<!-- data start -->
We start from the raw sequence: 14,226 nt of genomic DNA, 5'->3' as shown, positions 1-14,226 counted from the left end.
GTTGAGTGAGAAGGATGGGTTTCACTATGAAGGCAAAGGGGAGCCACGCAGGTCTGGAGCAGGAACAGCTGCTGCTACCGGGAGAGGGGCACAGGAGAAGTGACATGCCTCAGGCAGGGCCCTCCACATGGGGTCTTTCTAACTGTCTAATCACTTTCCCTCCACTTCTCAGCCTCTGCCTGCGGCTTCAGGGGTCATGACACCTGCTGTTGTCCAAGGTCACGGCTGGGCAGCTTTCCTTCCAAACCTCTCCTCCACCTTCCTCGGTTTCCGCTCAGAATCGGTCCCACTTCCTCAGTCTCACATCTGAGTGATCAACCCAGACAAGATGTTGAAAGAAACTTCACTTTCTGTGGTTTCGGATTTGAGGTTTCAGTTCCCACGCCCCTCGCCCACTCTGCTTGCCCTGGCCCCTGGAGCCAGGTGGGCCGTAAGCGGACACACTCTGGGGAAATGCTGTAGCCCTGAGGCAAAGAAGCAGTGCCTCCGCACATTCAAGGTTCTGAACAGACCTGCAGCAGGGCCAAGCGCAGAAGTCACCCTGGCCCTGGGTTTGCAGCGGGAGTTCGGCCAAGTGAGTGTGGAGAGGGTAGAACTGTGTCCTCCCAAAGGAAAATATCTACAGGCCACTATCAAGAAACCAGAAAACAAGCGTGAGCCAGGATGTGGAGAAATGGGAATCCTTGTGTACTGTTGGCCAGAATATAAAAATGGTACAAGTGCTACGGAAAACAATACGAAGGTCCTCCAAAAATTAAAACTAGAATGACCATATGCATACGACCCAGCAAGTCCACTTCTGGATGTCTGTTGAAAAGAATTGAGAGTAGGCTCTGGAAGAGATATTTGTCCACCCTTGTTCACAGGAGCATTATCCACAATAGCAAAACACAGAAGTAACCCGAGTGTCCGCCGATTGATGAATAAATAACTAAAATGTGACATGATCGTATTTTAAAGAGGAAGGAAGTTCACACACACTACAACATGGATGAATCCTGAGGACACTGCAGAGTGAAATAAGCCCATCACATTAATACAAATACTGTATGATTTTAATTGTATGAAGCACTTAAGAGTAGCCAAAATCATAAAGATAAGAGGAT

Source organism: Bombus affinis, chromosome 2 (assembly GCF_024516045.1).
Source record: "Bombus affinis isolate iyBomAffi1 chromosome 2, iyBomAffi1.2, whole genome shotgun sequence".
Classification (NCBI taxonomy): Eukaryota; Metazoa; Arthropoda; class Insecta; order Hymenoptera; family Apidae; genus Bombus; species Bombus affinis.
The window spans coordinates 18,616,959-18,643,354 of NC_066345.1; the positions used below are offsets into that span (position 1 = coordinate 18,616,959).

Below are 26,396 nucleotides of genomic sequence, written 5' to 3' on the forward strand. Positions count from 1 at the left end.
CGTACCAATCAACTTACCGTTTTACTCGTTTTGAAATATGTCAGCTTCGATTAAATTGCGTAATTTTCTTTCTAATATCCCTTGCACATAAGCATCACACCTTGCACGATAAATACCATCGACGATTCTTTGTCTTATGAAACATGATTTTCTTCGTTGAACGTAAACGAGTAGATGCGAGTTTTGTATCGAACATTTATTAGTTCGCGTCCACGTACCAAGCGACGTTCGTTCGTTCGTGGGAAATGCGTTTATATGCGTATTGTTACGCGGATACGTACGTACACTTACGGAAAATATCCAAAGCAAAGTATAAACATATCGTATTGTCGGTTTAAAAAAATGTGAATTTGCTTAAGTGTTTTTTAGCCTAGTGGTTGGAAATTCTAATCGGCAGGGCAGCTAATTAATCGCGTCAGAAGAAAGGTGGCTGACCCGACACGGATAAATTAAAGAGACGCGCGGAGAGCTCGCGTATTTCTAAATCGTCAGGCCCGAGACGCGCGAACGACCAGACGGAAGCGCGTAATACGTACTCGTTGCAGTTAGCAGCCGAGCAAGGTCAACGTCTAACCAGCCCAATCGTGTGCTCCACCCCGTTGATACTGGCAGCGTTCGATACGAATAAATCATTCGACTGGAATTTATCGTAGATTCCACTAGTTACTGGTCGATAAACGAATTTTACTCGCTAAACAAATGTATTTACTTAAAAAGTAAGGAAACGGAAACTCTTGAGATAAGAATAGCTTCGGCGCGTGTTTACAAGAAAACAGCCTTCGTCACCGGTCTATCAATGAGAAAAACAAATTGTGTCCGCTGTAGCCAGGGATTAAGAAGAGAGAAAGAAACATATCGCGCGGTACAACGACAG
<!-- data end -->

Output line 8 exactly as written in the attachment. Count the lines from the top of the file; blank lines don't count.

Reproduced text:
CGTACCAATCAACTTACCGTTTTACTCGTTTTGAAATATGTCAGCTTCGATTAAATTGCGTAATTTTCTTTCTAATATCCCTTGCACATAAGCATCACACCTTGCACGATAAATACCATCGACGATTCTTTGTCTTATGAAACATGATTTTCTTCGTTGAACGTAAACGAGTAGATGCGAGTTTTGTATCGAACATTTATTAGTTCGCGTCCACGTACCAAGCGACGTTCGTTCGTTCGTGGGAAATGCGTTTATATGCGTATTGTTACGCGGATACGTACGTACACTTACGGAAAATATCCAAAGCAAAGTATAAACATATCGTATTGTCGGTTTAAAAAAATGTGAATTTGCTTAAGTGTTTTTTAGCCTAGTGGTTGGAAATTCTAATCGGCAGGGCAGCTAATTAATCGCGTCAGAAGAAAGGTGGCTGACCCGACACGGATAAATTAAAGAGACGCGCGGAGAGCTCGCGTATTTCTAAATCGTCAGGCCCGAGACGCGCGAACGACCAGACGGAAGCGCGTAATACGTACTCGTTGCAGTTAGCAGCCGAGCAAGGTCAACGTCTAACCAGCCCAATCGTGTGCTCCACCCCGTTGATACTGGCAGCGTTCGATACGAATAAATCATTCGACTGGAATTTATCGTAGATTCCACTAGTTACTGGTCGATAAACGAATTTTACTCGCTAAACAAATGTATTTACTTAAAAAGTAAGGAAACGGAAACTCTTGAGATAAGAATAGCTTCGGCGCGTGTTTACAAGAAAACAGCCTTCGTCACCGGTCTATCAATGAGAAAAACAAATTGTGTCCGCTGTAGCCAGGGATTAAGAAGAGAGAAAGAAACATATCGCGCGGTACAACGACAG